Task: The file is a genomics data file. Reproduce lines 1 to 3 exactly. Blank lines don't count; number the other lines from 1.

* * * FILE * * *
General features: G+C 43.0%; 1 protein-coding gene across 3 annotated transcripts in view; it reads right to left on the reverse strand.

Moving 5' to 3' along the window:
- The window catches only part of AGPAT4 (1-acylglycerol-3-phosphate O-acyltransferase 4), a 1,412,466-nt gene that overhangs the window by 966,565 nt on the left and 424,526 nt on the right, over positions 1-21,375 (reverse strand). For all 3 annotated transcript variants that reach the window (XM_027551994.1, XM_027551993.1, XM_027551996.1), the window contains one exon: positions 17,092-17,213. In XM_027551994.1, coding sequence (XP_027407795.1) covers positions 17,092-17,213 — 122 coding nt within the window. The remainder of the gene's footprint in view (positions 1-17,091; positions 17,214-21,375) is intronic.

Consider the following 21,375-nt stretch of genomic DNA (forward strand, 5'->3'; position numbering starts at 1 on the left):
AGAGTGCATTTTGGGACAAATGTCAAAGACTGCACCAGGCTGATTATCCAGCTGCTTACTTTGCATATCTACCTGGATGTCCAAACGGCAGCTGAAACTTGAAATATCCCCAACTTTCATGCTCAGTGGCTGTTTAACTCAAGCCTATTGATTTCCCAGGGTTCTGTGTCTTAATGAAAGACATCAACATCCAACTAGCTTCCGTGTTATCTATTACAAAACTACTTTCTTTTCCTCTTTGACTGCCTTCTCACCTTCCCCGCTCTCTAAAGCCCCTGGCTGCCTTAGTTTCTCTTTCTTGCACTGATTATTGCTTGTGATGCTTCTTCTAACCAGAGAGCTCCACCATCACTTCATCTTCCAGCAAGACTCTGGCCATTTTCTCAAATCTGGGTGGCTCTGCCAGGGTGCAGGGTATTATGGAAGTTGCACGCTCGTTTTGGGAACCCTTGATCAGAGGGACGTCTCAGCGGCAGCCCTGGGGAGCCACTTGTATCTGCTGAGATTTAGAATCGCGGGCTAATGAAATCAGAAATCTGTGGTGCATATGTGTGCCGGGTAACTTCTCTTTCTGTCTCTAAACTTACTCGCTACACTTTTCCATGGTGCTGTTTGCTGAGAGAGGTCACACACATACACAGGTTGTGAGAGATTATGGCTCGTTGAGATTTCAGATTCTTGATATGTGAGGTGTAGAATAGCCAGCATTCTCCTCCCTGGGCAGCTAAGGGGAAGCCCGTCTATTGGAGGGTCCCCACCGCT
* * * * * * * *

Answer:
General features: G+C 43.0%; 1 protein-coding gene across 3 annotated transcripts in view; it reads right to left on the reverse strand.

Moving 5' to 3' along the window:
- The window catches only part of AGPAT4 (1-acylglycerol-3-phosphate O-acyltransferase 4), a 1,412,466-nt gene that overhangs the window by 966,565 nt on the left and 424,526 nt on the right, over positions 1-21,375 (reverse strand). For all 3 annotated transcript variants that reach the window (XM_027551994.1, XM_027551993.1, XM_027551996.1), the window contains one exon: positions 17,092-17,213. In XM_027551994.1, coding sequence (XP_027407795.1) covers positions 17,092-17,213 — 122 coding nt within the window. The remainder of the gene's footprint in view (positions 1-17,091; positions 17,214-21,375) is intronic.